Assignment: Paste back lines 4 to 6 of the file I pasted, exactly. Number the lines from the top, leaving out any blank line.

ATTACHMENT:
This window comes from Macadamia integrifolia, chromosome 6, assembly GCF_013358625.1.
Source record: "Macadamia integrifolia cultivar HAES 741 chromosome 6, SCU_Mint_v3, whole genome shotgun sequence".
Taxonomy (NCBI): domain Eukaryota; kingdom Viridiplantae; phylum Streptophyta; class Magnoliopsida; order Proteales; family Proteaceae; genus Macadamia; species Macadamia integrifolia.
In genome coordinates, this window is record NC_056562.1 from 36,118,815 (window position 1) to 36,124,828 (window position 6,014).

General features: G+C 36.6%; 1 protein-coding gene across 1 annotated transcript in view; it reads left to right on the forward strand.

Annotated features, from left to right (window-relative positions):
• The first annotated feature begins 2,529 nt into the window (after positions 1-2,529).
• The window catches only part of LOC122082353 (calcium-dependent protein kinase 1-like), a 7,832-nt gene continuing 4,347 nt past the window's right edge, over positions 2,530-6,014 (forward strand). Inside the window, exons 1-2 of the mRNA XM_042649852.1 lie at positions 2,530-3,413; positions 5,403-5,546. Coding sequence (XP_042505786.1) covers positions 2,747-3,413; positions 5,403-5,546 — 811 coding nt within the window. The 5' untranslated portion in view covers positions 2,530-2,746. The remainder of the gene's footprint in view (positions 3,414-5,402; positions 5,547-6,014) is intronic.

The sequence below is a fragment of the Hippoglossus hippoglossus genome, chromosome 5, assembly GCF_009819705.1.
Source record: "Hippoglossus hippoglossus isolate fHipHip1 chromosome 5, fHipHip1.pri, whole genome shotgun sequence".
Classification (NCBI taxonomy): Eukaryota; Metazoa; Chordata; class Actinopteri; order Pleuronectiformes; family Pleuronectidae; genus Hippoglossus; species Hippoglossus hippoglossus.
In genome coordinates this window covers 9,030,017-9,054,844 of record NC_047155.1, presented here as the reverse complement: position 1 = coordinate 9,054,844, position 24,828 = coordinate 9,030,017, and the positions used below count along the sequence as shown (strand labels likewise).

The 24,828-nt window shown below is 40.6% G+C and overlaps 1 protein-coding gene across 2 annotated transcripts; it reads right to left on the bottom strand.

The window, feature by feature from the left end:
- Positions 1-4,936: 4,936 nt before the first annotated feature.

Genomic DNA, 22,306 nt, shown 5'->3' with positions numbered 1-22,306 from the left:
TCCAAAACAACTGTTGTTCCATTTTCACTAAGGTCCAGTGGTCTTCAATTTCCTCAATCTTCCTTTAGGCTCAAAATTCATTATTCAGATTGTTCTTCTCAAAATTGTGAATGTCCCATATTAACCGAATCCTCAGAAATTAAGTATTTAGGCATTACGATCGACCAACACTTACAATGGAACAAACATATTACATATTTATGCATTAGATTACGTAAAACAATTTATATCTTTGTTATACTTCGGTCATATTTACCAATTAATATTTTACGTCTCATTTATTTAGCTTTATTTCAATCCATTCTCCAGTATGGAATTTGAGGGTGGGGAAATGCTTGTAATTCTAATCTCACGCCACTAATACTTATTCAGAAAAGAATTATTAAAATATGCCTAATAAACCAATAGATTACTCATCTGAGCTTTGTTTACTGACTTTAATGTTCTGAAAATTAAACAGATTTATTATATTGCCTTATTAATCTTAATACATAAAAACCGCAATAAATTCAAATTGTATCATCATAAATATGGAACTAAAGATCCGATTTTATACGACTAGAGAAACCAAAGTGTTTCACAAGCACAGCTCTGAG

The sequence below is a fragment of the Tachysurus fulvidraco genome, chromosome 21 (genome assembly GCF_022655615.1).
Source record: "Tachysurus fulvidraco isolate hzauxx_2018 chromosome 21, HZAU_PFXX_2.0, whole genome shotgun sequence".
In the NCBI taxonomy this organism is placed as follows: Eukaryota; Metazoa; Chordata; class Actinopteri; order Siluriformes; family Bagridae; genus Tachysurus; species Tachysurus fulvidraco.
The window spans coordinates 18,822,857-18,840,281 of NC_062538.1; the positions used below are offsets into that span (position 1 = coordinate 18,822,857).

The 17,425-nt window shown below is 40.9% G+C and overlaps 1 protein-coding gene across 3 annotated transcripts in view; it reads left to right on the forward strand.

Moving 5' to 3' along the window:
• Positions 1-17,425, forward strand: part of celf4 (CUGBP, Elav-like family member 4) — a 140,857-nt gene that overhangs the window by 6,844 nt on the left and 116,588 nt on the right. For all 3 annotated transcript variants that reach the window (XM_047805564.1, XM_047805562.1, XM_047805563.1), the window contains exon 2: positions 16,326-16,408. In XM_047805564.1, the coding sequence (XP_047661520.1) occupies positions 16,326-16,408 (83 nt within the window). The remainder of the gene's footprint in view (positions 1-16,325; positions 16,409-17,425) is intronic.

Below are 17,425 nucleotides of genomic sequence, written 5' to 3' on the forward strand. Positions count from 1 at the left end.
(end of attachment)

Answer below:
In genome coordinates, this window is record NC_056562.1 from 36,118,815 (window position 1) to 36,124,828 (window position 6,014).

General features: G+C 36.6%; 1 protein-coding gene across 1 annotated transcript in view; it reads left to right on the forward strand.

Annotated features, from left to right (window-relative positions):